Back at MacArthur Middle School, Mr. Almanzar tucks away his phone. A Jehovah’s Witness, he had been out knocking on doors when the horror struck. Many asked him how God would allow this, and he gently responds by showing me Job 34:10, which in part reads: “Far be it from God, that he should do wickedness.” No, we both agreed, switching from English to Spanish. God did not do this.
We did. In allowing those weapons of war on our streets. In giving credence to sociopathic racists, only one of whom will be in jail tonight. In poisoning our body politic with the occupant of the White House. On the horizon, storm clouds build over the desert mesas to weep upon this desert city. And still the people keep coming, desperately bringing water to those here, quietly searching for the dead.

El Paso, Dayton make 251 mass shootings in the US in 216 days, more shootings than days in the year

As gunfire ripped through America in an unprecedented 24 hours, a bleak milestone in a nation pocked by gun violence was marked: There have been 251 mass shootings in 2019.
A shooting spree early Sunday at an entertainment district in Dayton, Ohio – which left at least nine dead and 16 hurt – notched an even darker statistic: It occurred on the 216th day of the year, meaning there have been more mass shootings than days so far this year.
That incident followed a rampage Saturday at a Walmart jammed with back-to-school shoppers in El Paso, Texas, that left 20 dead and 26 injured.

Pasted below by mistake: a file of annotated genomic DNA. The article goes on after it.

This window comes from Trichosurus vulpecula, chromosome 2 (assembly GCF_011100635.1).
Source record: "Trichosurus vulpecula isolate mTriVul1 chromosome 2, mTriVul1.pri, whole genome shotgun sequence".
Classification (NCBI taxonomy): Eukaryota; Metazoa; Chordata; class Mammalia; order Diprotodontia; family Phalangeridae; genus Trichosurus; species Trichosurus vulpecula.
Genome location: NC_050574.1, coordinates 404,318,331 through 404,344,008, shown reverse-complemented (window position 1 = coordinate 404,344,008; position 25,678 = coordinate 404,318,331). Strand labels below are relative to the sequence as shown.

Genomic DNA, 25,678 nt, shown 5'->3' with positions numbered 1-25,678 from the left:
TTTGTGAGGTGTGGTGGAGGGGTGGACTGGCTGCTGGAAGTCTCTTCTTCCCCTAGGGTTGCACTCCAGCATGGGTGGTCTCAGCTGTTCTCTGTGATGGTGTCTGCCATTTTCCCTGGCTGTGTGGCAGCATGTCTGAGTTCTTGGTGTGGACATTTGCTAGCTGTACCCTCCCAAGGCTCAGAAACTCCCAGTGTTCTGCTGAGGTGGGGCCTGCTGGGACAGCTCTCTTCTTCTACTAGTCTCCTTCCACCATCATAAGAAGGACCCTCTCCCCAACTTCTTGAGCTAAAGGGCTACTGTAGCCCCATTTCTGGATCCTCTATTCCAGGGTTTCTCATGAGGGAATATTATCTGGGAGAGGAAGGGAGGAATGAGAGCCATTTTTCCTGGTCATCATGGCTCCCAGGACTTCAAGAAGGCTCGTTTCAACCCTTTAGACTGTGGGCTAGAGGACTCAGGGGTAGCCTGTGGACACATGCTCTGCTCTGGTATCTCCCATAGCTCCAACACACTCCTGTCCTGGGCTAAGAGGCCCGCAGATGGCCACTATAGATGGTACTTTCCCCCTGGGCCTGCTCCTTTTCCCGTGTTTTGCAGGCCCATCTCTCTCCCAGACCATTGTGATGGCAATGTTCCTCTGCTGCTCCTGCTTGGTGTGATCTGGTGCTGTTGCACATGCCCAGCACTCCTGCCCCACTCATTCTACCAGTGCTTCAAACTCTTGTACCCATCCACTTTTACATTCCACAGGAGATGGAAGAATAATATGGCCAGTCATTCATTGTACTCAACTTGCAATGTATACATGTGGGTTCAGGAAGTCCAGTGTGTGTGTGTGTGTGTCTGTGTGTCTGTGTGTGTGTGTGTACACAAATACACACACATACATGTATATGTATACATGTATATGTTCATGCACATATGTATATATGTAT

The two massacres became the nation's latest mass shootings as defined by the Gun Violence Archive, a not-for-profit organization that provides online public access to information about gun-related violence.

The archive categorizes mass shootings as incidents in which four or more people were shot or killed, not including the shooters. So far this year, more than 520 people have died in mass shootings and at least 2,000 have been injured, according to the data.
The bloody 24 hours also came in a particularly painful week: Two people were shot and killed at a Walmart store in Southaven, Mississippi, south of Memphis on Tuesday, and three people were killed by gunfire Sunday at the Gilroy Garlic Festival in Northern California. 
And the violence follows two other high-profile shootings earlier this year.
A longtime city worker opened fire in a building that houses Virginia Beach government offices on May 31, killing 12 before he was gunned down by police.
On Feb. 15, an employee at a manufacturing plant in Aurora, Illinois, opened fire during a disciplinary meeting where he was dismissed. He wounded one other employee and five of the first police officers to arrive at the suburban Chicago plant before he was killed during a shootout with police.